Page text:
Traffic chaos: Deutsche Bahn paralyzed: Second GDL warning strike paralyzes large parts of rail traffic

A 24-hour warning strike on long-distance and regional transport will once again impose far-reaching restrictions on passengers this Friday.

Traffic chaos: Deutsche Bahn paralyzed: Second GDL warning strike paralyzes large parts of rail traffic

A 24-hour warning strike on long-distance and regional transport will once again impose far-reaching restrictions on passengers this Friday. The new strike by the German Locomotive Drivers' Union (GDL) began on Thursday evening at 6 p.m. in rail freight traffic. Four hours later, the union expanded the industrial action to include passenger trains.

Hours before the warning strike began, the railway had removed numerous connections from its program. This meant that passengers were not threatened with a night-time stop on the open road. In addition, the trains will be right where they are needed when they start operating after the end of the industrial dispute.

As with the previous warning strike in the current tariff round, the railway assumes that it will be able to allow around one in five long-distance trains to run. In regional transport, however, there are hardly any trains on the road, especially in southern Germany. The railway is still struggling with the effects of the snow chaos of the past few days, especially in Bavaria.

In addition to Deutsche Bahn, the GDL's competitor Transdev is also on strike. The Nordwestbahn and the Rhine-Ruhr Railway of the group in North Rhine-Westphalia are affected. Transdev employees were also called on a warning strike in Hanover and central Germany.

The GDL has now declared collective bargaining at both companies to have failed. The crux of the matter in both cases is the GDL's demand for a reduction in weekly working hours for shift workers from 38 to 35 hours with full wage compensation. Employers have so far rejected this.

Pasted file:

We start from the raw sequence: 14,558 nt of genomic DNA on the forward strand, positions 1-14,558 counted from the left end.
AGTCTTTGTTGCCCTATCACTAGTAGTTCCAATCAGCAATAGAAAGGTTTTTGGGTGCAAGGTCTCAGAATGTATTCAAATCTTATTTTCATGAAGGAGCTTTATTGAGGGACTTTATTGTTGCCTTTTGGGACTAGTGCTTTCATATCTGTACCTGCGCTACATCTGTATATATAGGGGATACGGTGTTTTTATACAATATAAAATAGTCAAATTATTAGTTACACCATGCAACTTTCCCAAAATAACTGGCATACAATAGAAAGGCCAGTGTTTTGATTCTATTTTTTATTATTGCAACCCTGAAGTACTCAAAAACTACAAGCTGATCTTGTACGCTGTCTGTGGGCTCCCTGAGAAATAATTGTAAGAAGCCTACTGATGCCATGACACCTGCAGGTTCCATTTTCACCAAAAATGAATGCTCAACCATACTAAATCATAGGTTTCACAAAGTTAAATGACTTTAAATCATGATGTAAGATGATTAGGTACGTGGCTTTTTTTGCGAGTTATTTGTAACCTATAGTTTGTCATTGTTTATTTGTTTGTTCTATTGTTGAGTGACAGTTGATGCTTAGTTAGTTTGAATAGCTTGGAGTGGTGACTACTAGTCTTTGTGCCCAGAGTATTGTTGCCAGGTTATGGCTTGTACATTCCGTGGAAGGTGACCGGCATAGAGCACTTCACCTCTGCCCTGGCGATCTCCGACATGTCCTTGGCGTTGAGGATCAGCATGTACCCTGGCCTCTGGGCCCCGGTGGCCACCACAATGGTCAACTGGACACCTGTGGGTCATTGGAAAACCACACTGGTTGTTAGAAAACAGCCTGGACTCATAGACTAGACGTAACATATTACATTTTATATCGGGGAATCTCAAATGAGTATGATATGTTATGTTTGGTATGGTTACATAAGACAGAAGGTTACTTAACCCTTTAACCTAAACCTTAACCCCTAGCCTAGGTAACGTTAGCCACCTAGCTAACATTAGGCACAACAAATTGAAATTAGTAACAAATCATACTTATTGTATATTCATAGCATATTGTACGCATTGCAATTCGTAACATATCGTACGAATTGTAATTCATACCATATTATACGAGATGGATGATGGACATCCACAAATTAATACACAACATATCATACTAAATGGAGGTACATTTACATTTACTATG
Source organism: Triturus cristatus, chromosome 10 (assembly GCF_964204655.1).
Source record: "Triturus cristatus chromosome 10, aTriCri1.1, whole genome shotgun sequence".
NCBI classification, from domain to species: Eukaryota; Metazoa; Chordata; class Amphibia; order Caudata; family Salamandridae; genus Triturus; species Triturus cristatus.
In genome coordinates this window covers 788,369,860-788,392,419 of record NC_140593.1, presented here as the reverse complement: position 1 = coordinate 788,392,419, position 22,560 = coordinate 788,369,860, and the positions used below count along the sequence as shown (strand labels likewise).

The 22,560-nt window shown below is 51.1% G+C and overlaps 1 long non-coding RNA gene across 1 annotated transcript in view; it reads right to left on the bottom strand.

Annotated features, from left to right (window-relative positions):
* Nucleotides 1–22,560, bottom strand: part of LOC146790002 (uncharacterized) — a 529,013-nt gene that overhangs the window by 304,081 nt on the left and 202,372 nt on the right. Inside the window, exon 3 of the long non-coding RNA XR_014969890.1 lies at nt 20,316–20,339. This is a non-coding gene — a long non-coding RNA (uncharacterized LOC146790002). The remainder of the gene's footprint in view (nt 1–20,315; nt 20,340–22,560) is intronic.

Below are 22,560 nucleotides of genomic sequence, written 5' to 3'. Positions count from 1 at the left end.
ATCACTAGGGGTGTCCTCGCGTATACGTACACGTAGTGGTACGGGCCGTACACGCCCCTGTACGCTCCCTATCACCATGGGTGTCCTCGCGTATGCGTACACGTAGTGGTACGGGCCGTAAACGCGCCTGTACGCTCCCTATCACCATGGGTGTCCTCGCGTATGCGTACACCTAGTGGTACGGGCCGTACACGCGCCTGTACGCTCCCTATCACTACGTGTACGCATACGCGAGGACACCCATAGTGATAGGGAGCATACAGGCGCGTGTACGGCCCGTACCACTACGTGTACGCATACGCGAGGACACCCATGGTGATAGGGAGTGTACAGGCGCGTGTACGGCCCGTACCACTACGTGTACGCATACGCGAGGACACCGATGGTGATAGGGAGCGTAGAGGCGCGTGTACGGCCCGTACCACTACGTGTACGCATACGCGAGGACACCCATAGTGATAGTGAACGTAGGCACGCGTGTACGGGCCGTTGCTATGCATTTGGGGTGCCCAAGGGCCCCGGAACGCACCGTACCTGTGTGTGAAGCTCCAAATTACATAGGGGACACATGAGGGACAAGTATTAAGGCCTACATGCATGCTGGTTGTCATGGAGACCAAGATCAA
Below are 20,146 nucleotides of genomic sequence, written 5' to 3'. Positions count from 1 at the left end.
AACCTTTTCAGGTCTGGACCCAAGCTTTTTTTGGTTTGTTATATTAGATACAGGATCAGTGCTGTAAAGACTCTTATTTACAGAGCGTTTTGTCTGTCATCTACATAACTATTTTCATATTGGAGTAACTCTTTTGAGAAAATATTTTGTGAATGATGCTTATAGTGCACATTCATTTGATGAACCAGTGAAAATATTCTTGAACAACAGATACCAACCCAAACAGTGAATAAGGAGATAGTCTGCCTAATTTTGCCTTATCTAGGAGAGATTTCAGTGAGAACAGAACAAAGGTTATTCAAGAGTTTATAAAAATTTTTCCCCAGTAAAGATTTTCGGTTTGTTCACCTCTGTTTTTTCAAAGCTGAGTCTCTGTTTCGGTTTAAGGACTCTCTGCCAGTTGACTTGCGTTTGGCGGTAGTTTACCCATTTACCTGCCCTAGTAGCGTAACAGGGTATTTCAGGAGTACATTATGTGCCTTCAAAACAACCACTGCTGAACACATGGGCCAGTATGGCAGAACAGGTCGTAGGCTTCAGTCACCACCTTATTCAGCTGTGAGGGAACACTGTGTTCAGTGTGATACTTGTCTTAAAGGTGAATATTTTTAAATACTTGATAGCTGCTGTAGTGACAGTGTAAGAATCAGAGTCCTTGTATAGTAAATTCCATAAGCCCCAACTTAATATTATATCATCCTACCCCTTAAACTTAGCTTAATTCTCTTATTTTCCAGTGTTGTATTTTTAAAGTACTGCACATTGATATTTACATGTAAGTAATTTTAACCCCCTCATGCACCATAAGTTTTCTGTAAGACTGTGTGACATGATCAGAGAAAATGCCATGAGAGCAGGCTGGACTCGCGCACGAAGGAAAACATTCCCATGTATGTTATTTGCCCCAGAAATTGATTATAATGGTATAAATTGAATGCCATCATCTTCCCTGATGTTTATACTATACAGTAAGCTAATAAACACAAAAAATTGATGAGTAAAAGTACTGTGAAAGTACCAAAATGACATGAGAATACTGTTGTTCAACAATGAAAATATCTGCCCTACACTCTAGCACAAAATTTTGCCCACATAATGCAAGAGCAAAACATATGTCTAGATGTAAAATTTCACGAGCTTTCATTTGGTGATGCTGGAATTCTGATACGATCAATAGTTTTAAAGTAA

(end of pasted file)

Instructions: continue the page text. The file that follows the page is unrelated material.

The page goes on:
GDL boss Weselsky told the Düsseldorf "Rheinischen Post" (Friday): "I'm sorry for the customers, but we currently have no other choice." Customers should complain to the railway, not the union.

The warning strike comes at a particularly bad time for freight transport. Due to the weather conditions in Bavaria, a large backlog had already formed in the past few days. "When the strike began, 170 DB Cargo freight trains were waiting to continue their journey, and now more trains are being stopped. It is feared that this number will double," said a railway spokesman. It cannot be ruled out that the warning strike will also lead to idle production lines in the industry. “Supply-relevant trains will be delivered to their destinations with priority,” said the spokesman.

The railway criticized the GDL's industrial action as irresponsible. The company wants to change the timetable this Sunday. Additional trains, long-distance and regional transport connections will then come. The warning strike shortly before the timetable change caused additional stress in the control centers.

The German Association of Cities and Municipalities criticized that the warning strike was announced at far too short notice. Citizens and municipalities have practically no time to adapt, said managing director Gerd Landsberg to “Bild” (Friday). The GDL is harming millions of people and the climate.

After the warning strike, passengers can take a deep breath. GDL boss Weselsky has ruled out further labor disputes up to and including January 7th. After that everything is possible again. The strikes in the new year will be “longer and more intense,” Weselsky said on Thursday on Bayerischer Rundfunk. The result of the strike vote on indefinite strikes is expected to be available by then. If 75 percent of those voting are in favor, the GDL can call for significantly longer industrial action, even lasting for days.

In addition to great annoyance for passengers, problems for the economy would also be expected in such a case. According to DB information, DB Cargo supplies German power plants with around 50 trains full of hard coal every week. Delays in delivery led to problems with the fuel supply. The steelworks are also dependent on deliveries by train: If supplies are not available for two to three days, blast furnaces may have to be shut down.

NEXT NEWS